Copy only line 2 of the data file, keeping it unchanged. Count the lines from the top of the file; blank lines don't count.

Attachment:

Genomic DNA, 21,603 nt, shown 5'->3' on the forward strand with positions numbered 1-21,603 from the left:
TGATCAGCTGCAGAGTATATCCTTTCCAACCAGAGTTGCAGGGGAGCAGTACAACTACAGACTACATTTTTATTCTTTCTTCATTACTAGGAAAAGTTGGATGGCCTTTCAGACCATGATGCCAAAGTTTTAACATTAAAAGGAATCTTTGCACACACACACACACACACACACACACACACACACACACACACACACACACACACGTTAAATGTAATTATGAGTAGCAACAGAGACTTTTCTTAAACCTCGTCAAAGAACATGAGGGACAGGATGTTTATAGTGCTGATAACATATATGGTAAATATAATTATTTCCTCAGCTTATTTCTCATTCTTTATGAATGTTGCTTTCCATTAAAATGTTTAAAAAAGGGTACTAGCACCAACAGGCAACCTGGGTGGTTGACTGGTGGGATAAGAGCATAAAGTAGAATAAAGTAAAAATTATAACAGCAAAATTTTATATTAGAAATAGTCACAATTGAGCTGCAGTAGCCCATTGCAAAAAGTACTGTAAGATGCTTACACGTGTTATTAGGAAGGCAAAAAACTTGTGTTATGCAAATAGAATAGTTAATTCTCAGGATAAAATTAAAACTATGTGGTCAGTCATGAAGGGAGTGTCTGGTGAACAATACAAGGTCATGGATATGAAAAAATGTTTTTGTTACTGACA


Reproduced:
TGATCAGCTGCAGAGTATATCCTTTCCAACCAGAGTTGCAGGGGAGCAGTACAACTACAGACTACATTTTTATTCTTTCTTCATTACTAGGAAAAGTTGGATGGCCTTTCAGACCATGATGCCAAAGTTTTAACATTAAAAGGAATCTTTGCACACACACACACACACACACACACACACACACACACACACACACACACACACACGTTAAATGTAATTATGAGTAGCAACAGAGACTTTTCTTAAACCTCGTCAAAGAACATGAGGGACAGGATGTTTATAGTGCTGATAACATATATGGTAAATATAATTATTTCCTCAGCTTATTTCTCATTCTTTATGAATGTTGCTTTCCATTAAAATGTTTAAAAAAGGGTACTAGCACCAACAGGCAACCTGGGTGGTTGACTGGTGGGATAAGAGCATAAAGTAGAATAAAGTAAAAATTATAACAGCAAAATTTTATATTAGAAATAGTCACAATTGAGCTGCAGTAGCCCATTGCAAAAAGTACTGTAAGATGCTTACACGTGTTATTAGGAAGGCAAAAAACTTGTGTTATGCAAATAGAATAGTTAATTCTCAGGATAAAATTAAAACTATGTGGTCAGTCATGAAGGGAGTGTCTGGTGAACAATACAAGGTCATGGATATGAAAAAATGTTTTTGTTACTGACA